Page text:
Two years later, this generation is still looking for its Modern Warfare. Studios working in all genres are searching for the formula that will define multiplayer gaming for the next five years. The killstreak is dead, and with good reason: it catered to the slayers first and the cannon fodder a distant second, its toys the preserve of the few rather than the many. That won’t do in an era where the battle is for player retention, not just their attention.
Titanfall and Destiny would suggest that cooldowns are the new killstreaks. Titans and Supers become available to everyone on the battlefield eventually, but the best players get them faster. Yet this month’s Hype crop yields sufficient experimentation with that format to suggest that it is a long way from becoming the new industry standard.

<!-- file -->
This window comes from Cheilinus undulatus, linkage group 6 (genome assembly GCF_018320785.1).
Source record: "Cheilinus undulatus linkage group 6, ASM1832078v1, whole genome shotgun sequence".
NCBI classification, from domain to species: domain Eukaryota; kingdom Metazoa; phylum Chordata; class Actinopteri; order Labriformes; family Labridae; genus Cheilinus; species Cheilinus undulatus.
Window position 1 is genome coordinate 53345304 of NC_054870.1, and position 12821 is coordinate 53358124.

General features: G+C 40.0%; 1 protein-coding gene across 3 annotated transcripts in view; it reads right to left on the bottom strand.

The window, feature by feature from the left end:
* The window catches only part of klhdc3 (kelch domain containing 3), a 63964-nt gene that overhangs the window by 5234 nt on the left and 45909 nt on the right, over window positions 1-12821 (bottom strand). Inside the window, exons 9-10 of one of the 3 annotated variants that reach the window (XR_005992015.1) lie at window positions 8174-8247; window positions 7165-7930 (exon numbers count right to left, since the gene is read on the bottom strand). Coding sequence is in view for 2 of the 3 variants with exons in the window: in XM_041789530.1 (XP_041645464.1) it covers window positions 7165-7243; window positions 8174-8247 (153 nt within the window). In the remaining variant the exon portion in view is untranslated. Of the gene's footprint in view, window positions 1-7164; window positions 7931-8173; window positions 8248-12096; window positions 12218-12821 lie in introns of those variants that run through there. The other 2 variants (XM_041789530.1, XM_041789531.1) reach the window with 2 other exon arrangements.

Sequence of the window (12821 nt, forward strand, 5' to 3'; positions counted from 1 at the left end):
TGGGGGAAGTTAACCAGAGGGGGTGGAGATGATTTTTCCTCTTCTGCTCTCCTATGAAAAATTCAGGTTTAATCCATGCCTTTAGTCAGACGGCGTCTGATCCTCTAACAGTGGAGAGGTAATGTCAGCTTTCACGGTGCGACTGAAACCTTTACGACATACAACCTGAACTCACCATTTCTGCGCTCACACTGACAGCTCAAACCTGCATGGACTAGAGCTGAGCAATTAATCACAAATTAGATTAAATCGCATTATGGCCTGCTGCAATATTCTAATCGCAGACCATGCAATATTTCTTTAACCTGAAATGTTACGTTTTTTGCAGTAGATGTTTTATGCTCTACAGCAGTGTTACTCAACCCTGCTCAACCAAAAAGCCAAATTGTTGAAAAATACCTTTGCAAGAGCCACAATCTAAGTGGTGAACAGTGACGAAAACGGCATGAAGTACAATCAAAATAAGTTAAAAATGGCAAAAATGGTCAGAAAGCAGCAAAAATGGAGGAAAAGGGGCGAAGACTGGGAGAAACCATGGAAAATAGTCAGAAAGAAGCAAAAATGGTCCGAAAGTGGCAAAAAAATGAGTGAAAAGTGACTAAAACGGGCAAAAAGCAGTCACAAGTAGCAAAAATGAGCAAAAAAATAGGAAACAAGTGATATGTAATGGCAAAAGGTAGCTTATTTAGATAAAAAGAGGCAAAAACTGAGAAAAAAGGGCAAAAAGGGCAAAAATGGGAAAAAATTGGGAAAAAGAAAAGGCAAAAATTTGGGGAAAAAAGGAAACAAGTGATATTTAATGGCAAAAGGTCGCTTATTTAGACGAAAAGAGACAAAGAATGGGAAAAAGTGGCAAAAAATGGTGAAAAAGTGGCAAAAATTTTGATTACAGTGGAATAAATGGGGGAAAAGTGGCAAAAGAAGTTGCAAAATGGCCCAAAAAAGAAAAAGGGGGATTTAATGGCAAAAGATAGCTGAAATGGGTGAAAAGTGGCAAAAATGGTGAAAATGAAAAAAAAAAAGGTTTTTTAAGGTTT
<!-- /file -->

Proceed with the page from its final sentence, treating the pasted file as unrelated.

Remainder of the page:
Blizzard has designed its first competitive shooter, Overwatch (p40), around Ultimates, its character-specific supers. Unlike its peers, these are not governed by a cooldown but a meter, which you fill by dealing and taking damage, and healing allies. It is largely a reward for success, and might hew too close to the killstreak if your progress didn’t persist beyond death.
The word ‘Ultimate’ is a nod to the MOBA, an influence to be expected from Blizzard, not Naughty Dog. Yet our first look at the multiplayer of Uncharted 4:
A Thief’s End (p48) yields a debt to Dota 2. In-game actions – kills, assists, revives – award money to be spent on upgrades, magical items or to call in NPC backup.
Things are further complicated by Street Fighter V (p50), which replaces its predecessor’s tricky-to-perform Ultra Combo with the V-Trigger, a simple two-button move that powers you up for a while and is governed by a meter that fills as you take, not deal, damage. This generation may not have its Modern Warfare just yet, but if it continues to encourage such thoughtful, varied experimentation from developers seeking to claim the generation as their own, we’re all for it.